Here’s his story:
My journey and struggle against my mental health started during the most enduring period of my life. I was juggling with redundancy, a breakup, and my grandmother’s passing. At times I feared it would push me to suicide. The images of me hanging from a rope in the woodland next to my house did cross my mind daily; I thankfully never brought any harm to myself or those who still care for me now.
However, I was still a lost man in society. I had to find a new purpose to continue living because deep down, my grandmother would be heartbroken if she ever saw me hurt myself. I guess my purpose in life was to push on in her memory and achieve my dreams for her. I also had a responsibility to care for my grandad because he was alone now. She passed away a couple of months before their Diamond (60th) wedding anniversary. He was distraught, so it was my duty to stay by his side. We shared her loss and got on with life together.
The creation of my blog was escapism from the real world. A little corner of the Internet where I can share my thoughts, feelings and hopefully inspire others, especially men. We’ve been drilled from birth to never express our feelings, and any exposure of it is viewed as a sign of weakness. In my opinion, a foolish mindset, and I know millions will agree, that this has only done more harm than good. It makes you wonder how many men cover up their emotions because they don’t want to be judged by others. True friends will support you if they genuinely care about your wellbeing and couldn’t care less about your status/reputation.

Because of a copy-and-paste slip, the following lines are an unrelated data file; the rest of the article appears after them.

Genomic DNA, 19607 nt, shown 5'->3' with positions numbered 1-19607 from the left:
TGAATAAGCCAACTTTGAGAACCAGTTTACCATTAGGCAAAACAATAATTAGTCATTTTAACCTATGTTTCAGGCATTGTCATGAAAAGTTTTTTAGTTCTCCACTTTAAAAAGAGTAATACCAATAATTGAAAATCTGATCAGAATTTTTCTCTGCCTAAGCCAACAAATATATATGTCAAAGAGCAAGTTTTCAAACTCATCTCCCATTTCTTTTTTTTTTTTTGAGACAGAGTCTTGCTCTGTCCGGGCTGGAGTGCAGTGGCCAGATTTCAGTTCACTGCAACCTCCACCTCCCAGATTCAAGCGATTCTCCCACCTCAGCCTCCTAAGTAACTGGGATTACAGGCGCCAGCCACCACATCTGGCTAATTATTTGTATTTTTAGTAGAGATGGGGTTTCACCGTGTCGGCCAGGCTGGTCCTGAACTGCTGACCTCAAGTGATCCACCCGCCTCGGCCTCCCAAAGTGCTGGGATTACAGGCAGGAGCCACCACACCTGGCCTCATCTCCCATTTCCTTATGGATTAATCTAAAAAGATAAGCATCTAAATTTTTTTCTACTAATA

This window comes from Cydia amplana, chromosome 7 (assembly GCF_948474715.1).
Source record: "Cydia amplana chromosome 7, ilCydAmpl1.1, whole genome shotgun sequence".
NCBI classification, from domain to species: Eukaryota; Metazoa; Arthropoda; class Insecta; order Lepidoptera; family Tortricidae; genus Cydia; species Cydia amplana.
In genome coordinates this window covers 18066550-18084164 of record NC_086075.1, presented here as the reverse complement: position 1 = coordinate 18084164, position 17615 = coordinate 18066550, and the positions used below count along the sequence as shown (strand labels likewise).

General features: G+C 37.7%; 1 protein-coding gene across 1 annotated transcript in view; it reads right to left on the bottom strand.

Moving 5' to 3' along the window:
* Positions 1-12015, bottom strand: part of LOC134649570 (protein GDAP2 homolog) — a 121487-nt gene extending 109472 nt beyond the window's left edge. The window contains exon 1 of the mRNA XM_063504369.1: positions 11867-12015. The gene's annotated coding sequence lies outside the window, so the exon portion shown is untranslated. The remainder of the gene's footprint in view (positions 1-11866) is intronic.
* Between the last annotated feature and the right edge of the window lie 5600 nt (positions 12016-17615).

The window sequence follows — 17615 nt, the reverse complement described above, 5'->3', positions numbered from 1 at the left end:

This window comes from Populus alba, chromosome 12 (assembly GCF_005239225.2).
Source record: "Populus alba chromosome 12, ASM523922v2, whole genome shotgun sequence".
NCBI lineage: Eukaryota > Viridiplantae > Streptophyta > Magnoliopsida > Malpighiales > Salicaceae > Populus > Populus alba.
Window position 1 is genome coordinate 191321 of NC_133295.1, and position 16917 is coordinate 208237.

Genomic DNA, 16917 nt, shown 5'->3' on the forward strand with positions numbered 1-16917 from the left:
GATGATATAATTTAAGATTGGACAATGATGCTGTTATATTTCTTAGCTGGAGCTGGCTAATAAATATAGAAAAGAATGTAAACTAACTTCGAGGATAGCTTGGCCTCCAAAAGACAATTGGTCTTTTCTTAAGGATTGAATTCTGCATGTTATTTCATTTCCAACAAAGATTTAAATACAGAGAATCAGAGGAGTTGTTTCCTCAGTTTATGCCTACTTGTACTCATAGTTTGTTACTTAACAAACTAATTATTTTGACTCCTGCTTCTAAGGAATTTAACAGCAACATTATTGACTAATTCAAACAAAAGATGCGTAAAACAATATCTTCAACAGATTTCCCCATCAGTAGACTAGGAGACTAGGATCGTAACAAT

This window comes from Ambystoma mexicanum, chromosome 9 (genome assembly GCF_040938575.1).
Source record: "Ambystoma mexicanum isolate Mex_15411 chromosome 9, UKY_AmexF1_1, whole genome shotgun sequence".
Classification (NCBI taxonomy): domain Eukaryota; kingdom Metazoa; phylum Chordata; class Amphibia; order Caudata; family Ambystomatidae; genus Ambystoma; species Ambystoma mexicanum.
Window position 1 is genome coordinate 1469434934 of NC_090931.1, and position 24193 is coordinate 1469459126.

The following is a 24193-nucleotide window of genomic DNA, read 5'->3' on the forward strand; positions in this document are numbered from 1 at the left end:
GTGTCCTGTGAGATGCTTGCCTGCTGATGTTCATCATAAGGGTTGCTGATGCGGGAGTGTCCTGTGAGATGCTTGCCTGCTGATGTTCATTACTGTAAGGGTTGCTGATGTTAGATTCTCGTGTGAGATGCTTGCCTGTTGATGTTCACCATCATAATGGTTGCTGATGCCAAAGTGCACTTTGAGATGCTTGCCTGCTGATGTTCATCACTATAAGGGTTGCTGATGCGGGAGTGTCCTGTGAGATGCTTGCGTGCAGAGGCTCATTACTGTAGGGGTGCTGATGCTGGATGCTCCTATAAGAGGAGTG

I suffer from anxiety and depression. It’s something I wouldn’t have admitted in the past due to the stigma attached to men. I don’t know why everything has to be a damn competition between us. “Oh, just get on with it, mate,” is a common response you often hear before they switch the conversation back to football (and not giving any consideration to how you’re feeling inside). This type of “laddish” behavior probably contributes to men’s suicide because the victim was surrounded by morons who never had his best interests. I urge any young men reading to be careful and pick your friends wisely.